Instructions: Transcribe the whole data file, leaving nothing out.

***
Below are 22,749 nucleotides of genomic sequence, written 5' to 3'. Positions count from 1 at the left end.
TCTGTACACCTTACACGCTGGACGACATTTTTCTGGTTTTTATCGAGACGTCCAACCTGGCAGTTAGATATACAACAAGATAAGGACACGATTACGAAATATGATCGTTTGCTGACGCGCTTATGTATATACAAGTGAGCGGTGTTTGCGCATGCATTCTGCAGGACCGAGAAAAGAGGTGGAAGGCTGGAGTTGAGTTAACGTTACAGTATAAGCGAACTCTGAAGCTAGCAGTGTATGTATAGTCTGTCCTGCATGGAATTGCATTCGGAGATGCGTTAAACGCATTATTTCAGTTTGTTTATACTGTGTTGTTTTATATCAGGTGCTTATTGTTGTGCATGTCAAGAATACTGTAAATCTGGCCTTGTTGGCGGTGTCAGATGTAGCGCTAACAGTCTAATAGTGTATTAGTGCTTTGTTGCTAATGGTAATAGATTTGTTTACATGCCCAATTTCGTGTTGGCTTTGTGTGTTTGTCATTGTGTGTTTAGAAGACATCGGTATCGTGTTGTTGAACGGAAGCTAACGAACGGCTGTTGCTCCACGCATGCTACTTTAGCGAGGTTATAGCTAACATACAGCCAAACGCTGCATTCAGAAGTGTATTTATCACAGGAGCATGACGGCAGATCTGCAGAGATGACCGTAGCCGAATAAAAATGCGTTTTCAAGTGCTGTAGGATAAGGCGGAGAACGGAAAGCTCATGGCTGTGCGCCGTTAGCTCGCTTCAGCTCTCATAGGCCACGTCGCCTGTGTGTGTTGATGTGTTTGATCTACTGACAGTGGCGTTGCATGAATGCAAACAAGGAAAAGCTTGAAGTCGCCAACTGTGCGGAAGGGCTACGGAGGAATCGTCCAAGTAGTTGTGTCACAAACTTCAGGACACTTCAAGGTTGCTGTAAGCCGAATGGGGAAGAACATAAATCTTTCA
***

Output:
Below are 22,749 nucleotides of genomic sequence, written 5' to 3'. Positions count from 1 at the left end.
TCTGTACACCTTACACGCTGGACGACATTTTTCTGGTTTTTATCGAGACGTCCAACCTGGCAGTTAGATATACAACAAGATAAGGACACGATTACGAAATATGATCGTTTGCTGACGCGCTTATGTATATACAAGTGAGCGGTGTTTGCGCATGCATTCTGCAGGACCGAGAAAAGAGGTGGAAGGCTGGAGTTGAGTTAACGTTACAGTATAAGCGAACTCTGAAGCTAGCAGTGTATGTATAGTCTGTCCTGCATGGAATTGCATTCGGAGATGCGTTAAACGCATTATTTCAGTTTGTTTATACTGTGTTGTTTTATATCAGGTGCTTATTGTTGTGCATGTCAAGAATACTGTAAATCTGGCCTTGTTGGCGGTGTCAGATGTAGCGCTAACAGTCTAATAGTGTATTAGTGCTTTGTTGCTAATGGTAATAGATTTGTTTACATGCCCAATTTCGTGTTGGCTTTGTGTGTTTGTCATTGTGTGTTTAGAAGACATCGGTATCGTGTTGTTGAACGGAAGCTAACGAACGGCTGTTGCTCCACGCATGCTACTTTAGCGAGGTTATAGCTAACATACAGCCAAACGCTGCATTCAGAAGTGTATTTATCACAGGAGCATGACGGCAGATCTGCAGAGATGACCGTAGCCGAATAAAAATGCGTTTTCAAGTGCTGTAGGATAAGGCGGAGAACGGAAAGCTCATGGCTGTGCGCCGTTAGCTCGCTTCAGCTCTCATAGGCCACGTCGCCTGTGTGTGTTGATGTGTTTGATCTACTGACAGTGGCGTTGCATGAATGCAAACAAGGAAAAGCTTGAAGTCGCCAACTGTGCGGAAGGGCTACGGAGGAATCGTCCAAGTAGTTGTGTCACAAACTTCAGGACACTTCAAGGTTGCTGTAAGCCGAATGGGGAAGAACATAAATCTTTCA